UN chief to South Sudan: progress before arms assessment

UN chief calls for political progress in South Sudan before arms embargo assessment
2 min read
The UN Secretary-General has outlined 'three key benchmarks' ahead of May's assessment of the South Sudan arms embargo.
South Sudan's arms embargo comes up for review in May [Getty]
UN Secretary-General Antonio Guterres has called for South Sudan to make progress on governance, disarmament and human rights as the world body evaluates whether to extend a three-year-old arms embargo.

In a report recently submitted to the Security Council, Guterres proposed "three key benchmarks" out of 34 specific targets to assess the embargo, which is up for renewal at the end of May.

Read more: EU to extend Libya arms embargo mission to 2023

"These benchmarks may contribute to the implementation of the agreement [between South Sudan rivals], the cessation of hostilities and the permanent ceasefire," Guterres said.

The criteria he listed were progress "on political and governance issues," on "disarmament, demobilization and reintegration" of fighters and on "the humanitarian and human rights situation."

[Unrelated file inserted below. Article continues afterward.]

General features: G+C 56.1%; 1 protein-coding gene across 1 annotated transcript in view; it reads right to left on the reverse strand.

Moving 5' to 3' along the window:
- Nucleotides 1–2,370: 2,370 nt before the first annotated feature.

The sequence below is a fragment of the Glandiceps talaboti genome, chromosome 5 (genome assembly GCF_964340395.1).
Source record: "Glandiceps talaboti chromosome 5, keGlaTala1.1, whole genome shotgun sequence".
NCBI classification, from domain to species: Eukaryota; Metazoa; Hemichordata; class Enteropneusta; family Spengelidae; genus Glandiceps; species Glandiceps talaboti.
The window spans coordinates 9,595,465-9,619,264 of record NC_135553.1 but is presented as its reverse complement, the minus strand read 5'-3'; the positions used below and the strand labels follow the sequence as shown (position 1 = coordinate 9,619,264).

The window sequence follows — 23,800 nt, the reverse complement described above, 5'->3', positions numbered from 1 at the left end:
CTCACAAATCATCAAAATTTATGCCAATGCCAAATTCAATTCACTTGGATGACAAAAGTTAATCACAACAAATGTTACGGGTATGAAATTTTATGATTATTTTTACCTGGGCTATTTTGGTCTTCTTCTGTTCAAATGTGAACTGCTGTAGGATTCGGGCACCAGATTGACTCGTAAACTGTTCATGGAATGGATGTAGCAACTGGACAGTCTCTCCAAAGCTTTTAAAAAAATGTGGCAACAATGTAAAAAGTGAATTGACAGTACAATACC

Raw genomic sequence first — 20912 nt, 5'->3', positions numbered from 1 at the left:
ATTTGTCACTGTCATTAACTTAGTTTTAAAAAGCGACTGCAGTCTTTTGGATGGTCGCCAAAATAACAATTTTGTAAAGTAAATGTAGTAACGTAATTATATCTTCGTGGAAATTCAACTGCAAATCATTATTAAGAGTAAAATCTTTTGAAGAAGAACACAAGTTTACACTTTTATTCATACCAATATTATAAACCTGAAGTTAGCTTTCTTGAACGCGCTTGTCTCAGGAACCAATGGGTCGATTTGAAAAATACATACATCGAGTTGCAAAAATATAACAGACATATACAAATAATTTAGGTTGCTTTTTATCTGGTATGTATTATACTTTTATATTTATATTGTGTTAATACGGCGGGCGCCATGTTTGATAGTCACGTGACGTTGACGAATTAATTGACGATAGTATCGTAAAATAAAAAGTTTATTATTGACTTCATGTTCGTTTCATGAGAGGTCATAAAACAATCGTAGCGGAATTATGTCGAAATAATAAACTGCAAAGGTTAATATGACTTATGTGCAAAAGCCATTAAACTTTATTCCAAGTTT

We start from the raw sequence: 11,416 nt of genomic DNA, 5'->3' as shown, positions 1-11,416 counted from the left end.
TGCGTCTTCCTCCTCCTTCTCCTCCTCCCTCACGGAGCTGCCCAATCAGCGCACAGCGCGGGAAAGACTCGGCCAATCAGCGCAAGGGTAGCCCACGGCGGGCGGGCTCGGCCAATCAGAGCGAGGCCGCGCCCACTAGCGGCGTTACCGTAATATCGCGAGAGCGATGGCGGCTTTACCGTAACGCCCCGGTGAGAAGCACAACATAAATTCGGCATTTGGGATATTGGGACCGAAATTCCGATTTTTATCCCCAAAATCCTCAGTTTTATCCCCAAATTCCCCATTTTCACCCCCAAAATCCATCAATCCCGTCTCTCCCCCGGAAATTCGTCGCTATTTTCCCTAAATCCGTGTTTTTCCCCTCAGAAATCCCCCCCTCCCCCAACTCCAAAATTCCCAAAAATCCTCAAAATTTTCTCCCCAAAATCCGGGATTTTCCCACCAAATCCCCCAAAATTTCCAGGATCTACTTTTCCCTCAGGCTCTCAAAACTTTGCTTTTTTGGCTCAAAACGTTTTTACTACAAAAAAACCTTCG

Impoverished South Sudan has been devastated by violence since its independence in 2011 with more than 380,000 people killed. 

Child soldiers in South Sudan
Click to enlarge image. Figures: 2013 to August 2016

The crisis eased in February 2020 when President Salva Kiir reached a power-sharing deal with his rival Riek Machar but observers have warned of a return to war as there has been limited movement on other aspects of the truce. 

A report by UN experts in December called for an extension of the embargo and reported several violations, notably by Ugandan troops.

Amnesty International also backed the preservation of the embargo, saying there was a surge in violence against civilians last year.

The United Nations Mission in South Sudan said this week it nonetheless planned a small reduction in troops as violence has abated.

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